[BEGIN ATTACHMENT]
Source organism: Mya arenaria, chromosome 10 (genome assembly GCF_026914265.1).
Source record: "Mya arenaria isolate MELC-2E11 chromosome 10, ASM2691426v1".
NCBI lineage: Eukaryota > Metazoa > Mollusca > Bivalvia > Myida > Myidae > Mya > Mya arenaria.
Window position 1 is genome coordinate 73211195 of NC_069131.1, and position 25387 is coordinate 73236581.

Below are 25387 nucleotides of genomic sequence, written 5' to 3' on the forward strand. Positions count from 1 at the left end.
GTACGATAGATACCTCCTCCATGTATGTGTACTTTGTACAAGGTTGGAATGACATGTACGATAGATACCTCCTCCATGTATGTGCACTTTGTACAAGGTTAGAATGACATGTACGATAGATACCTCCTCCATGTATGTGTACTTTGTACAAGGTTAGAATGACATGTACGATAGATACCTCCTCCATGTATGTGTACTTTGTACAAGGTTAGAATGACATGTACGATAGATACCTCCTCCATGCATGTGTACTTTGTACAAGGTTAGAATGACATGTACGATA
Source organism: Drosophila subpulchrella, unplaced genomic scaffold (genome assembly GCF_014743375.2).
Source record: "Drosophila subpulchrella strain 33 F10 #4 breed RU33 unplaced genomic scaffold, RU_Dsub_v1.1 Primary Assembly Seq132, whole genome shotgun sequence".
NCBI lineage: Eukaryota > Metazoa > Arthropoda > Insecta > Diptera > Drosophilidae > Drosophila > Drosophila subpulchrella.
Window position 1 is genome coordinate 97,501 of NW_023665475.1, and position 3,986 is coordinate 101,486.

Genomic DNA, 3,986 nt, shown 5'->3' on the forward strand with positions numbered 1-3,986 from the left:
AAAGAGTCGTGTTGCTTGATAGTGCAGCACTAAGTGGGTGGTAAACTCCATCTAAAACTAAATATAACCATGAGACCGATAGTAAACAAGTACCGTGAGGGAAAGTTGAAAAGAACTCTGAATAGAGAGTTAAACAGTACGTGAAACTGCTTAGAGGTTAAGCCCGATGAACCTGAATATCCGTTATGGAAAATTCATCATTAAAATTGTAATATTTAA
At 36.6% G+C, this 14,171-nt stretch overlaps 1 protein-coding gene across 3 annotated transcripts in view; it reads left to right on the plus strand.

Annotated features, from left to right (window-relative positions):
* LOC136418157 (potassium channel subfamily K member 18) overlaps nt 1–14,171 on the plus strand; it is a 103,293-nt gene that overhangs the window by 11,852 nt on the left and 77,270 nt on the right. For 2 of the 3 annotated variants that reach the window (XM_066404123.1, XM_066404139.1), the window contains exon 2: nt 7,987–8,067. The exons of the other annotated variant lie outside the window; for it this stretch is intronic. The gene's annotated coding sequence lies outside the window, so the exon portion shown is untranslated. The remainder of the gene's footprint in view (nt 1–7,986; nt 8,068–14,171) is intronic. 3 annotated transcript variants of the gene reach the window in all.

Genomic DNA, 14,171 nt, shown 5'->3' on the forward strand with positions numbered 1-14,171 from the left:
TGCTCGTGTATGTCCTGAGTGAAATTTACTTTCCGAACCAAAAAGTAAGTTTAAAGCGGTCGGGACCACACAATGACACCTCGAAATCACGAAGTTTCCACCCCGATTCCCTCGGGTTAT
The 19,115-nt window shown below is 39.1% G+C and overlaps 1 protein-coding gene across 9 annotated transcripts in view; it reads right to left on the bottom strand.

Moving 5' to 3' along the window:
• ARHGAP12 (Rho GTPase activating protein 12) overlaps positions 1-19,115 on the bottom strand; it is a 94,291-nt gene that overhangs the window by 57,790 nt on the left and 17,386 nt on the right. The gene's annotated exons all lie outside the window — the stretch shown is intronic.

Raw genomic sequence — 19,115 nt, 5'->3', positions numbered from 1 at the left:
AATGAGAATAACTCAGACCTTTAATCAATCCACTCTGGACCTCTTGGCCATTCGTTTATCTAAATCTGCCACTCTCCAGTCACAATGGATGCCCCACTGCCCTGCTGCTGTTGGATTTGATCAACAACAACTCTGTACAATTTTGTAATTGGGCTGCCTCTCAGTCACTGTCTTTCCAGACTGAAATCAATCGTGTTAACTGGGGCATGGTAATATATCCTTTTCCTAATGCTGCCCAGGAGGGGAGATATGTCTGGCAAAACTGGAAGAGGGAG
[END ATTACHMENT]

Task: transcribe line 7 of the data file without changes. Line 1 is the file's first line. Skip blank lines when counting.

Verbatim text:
Source organism: Drosophila subpulchrella, unplaced genomic scaffold (genome assembly GCF_014743375.2).